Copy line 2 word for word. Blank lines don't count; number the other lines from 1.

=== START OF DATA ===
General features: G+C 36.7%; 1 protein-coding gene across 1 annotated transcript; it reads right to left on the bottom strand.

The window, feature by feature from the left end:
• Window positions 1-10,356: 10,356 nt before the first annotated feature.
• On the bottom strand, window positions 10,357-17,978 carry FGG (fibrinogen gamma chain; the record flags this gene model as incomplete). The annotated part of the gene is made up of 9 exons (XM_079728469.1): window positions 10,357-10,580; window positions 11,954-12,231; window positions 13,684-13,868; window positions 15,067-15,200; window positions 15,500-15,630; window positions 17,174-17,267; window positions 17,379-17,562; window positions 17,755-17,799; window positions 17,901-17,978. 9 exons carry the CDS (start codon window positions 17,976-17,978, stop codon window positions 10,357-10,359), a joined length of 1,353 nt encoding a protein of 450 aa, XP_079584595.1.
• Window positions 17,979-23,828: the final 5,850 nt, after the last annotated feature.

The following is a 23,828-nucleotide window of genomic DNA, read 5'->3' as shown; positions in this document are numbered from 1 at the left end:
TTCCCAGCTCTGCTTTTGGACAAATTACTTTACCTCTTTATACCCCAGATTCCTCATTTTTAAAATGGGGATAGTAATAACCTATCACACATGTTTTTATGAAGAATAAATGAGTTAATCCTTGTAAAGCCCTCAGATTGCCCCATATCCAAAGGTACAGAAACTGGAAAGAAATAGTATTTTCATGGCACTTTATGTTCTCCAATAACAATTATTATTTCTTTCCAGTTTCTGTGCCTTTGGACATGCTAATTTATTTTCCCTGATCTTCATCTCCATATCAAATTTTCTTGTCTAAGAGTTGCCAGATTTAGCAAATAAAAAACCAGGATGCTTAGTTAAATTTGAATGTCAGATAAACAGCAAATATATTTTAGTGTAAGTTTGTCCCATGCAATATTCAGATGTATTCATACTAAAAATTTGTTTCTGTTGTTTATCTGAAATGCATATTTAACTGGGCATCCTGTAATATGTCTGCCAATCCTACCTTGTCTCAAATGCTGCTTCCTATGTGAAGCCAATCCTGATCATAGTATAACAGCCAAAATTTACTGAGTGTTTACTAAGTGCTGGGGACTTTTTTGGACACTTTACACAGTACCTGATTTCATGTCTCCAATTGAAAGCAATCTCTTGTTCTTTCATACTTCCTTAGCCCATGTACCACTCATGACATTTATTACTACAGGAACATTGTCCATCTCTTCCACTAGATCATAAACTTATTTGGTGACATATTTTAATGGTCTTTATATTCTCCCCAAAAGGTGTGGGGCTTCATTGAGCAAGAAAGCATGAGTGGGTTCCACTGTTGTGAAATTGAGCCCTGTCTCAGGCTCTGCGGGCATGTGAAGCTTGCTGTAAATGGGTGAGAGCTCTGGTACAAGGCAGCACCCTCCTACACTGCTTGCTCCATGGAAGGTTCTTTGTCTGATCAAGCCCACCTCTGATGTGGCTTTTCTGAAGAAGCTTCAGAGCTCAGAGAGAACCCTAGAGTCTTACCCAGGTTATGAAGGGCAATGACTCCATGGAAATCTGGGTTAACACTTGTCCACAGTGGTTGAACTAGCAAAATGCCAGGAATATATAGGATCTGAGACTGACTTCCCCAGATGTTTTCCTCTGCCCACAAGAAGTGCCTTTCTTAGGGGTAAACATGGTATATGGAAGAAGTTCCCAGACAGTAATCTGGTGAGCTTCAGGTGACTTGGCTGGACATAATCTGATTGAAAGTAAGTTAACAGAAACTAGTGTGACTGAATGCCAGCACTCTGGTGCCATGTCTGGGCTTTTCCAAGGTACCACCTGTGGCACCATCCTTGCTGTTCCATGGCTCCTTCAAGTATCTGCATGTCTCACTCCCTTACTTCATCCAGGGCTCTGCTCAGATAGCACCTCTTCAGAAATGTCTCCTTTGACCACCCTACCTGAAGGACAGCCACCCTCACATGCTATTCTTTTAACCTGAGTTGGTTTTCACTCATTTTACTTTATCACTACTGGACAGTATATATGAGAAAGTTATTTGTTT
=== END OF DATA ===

The window, feature by feature from the left end: